San Carlos City Council to reconsider artificial turf

Some members of the City Council aren’t ready to bench the fractious athletic-fields debate, despite public sentiment that it’s time to move on.

The council will reconsider on June 12 whether to add synthetic turf at Heather School after voting May 8 to renovate that field with natural grass. Synthetic turf would cost $1.3 million — compared with $800,000 for natural grass — but add nearly 900 hours of practice time for local teams, according to San Carlos Parks and Recreation Director Barry Weiss.

Turf wars have divided the city, with neighbors fearing increased traffic and noise due to heavier field use squaring off against athletics groups that have to compete for space and playing time. The debate culminated in a yearlong effort by a 28-member committee to develop a plan that would suit everyone. Lewis said Monday night that the City Council’s May 8 vote, which largely ignored the committee’s findings, was “by far the most expensive option with the least efficacy.”

It remains unclear whether the sites where the city is hoping to put synthetic turf — two fields at Tierra Linda Middle School and one at Central Middle School — will actually be made available to them. Rumors that the school district plans to put new buildings on a field site at Tierra Linda aren’t true, according to Ron Little, business official with the San Carlos School District.

City and school officials are tentatively scheduled to discuss those options in mid-June, according to board member Mark Olbert. The city already has permission to use the fields at Heather, which has no school sports teams — but no such agreement for the other schools, which do have teams, Little said.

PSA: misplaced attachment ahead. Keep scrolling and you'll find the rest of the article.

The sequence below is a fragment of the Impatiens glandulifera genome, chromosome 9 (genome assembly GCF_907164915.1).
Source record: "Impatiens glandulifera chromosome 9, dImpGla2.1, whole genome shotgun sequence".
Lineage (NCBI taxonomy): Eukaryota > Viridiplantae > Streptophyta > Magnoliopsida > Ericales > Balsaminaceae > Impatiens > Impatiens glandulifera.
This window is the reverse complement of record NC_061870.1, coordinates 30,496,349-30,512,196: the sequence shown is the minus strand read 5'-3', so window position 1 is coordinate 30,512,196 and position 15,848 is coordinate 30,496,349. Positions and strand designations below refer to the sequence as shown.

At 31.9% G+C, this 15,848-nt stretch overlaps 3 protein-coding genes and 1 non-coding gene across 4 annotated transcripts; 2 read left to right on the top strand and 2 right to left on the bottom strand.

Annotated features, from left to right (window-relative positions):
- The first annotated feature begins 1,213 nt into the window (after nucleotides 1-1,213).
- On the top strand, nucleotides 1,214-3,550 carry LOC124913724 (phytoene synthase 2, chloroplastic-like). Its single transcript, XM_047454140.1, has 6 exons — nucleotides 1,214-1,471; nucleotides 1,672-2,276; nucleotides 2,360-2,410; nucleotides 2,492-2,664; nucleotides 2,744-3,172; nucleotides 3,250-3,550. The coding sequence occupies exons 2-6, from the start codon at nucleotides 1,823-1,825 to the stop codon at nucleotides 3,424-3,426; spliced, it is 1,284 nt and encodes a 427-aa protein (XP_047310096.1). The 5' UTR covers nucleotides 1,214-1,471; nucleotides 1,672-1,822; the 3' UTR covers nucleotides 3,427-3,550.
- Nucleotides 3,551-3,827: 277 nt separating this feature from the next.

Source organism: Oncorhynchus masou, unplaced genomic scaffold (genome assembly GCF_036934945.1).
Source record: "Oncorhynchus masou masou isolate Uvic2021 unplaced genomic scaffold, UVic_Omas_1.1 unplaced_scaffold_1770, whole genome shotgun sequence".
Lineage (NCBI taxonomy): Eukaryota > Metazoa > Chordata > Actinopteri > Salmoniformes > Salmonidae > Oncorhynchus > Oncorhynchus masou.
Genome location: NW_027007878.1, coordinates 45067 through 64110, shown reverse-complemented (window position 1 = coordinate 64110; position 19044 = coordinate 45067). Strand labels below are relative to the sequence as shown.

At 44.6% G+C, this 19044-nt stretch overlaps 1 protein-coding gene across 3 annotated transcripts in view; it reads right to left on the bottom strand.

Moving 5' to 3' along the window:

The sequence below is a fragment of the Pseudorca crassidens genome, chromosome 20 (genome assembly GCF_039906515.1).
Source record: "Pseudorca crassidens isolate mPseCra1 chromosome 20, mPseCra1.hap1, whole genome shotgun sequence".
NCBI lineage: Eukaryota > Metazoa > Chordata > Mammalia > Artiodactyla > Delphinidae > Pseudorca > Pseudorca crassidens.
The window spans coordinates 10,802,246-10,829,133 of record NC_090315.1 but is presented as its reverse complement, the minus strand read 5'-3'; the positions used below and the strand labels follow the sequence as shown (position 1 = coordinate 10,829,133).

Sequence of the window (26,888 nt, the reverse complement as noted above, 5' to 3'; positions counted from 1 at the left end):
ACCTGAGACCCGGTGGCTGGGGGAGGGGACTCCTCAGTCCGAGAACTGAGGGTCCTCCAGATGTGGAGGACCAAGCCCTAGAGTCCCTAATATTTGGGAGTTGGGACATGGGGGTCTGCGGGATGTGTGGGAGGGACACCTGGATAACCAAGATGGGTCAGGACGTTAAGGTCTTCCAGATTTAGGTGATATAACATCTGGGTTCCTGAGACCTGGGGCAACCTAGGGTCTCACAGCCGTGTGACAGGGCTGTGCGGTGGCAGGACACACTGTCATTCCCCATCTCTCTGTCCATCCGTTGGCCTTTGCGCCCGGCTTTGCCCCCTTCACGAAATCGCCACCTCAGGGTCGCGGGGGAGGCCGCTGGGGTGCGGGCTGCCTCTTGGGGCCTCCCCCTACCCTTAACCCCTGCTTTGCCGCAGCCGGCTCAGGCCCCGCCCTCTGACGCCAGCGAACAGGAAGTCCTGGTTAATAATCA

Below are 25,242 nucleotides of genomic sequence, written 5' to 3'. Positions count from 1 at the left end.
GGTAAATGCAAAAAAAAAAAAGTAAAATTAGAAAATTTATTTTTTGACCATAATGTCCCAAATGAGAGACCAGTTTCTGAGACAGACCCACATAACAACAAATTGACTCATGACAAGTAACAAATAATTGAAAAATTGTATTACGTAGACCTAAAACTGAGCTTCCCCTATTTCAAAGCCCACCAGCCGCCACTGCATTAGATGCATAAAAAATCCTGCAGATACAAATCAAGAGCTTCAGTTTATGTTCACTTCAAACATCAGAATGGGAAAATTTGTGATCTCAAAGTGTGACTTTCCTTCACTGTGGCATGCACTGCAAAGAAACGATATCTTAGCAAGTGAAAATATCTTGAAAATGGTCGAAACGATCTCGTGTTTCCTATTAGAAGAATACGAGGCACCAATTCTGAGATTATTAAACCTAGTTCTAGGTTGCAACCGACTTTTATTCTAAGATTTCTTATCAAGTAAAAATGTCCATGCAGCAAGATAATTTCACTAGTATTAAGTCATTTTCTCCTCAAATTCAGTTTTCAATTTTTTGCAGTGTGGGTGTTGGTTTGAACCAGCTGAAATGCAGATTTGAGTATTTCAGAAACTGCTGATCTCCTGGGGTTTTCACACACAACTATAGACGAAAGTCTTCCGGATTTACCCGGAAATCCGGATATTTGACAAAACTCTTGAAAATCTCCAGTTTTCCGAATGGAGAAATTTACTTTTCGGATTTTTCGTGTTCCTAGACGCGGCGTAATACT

Meanwhile, community members begged the City Council on Monday to stop rehashing the issue and move on.

“This issue has divided neighborhoods, and the only reason we are still talking about it is because of a few angry voices,” said fields-

committee member Greg Harris, who fought against the addition of synthetic turf and lights at a field near his home. “It’s time to begin the healing.”

bwinegarner@examiner.com

Bay Area NewsLocalPeninsula

Just Posted

Pharmacist Hank Chen is known for providing personalized service at Charlie’s Pharmacy in the Fillmore.<ins> (Kevin N. Hume/The Examiner)</ins>
Left: A Walgreens at 300 Gough St. is among San Francisco stores closing.
Walgreens closures open the door for San Francisco’s neighborhood pharmacies

‘I think you’ll see more independents start to pop up’

San Franciscans are likely to have the opportunity to vote in four different elections in 2022. (Kevin N. Hume/S.F. Examiner)
Electionpalooza: SF school board recall will kick off a flurry of local races

‘It’s going to be a lot of elections and a lot of decisions for voters to make’

Four young politicos were elected to city government on the Peninsula in 2020. From left: Redwood City Councilmember Michael Smith; South San Francisco Councilmember James Coleman; Redwood City Councilmember Lissette Espinoza-Garnica; and East Palo Alto Councilmember Antonio Lopez.<ins> (Examiner illustration/Courtesy photos)</ins>
Progressive politicians rise to power on the Peninsula. Will redistricting reverse the trend?

‘There’s this wave of young people really trying to shake things up’

The fate of San Francisco nicotine giant Juul remains to be seen, as the U.S. Food and Drug Administration is reviewing whether to allow certain flavored vape products on the market. <ins>(Jeenah Moon/New York Times)</ins>
How the vape king of teen nicotine addiction rose and fell in San Francisco

‘Hey, Juul, don’t let the door hit you on the way out’

Most Read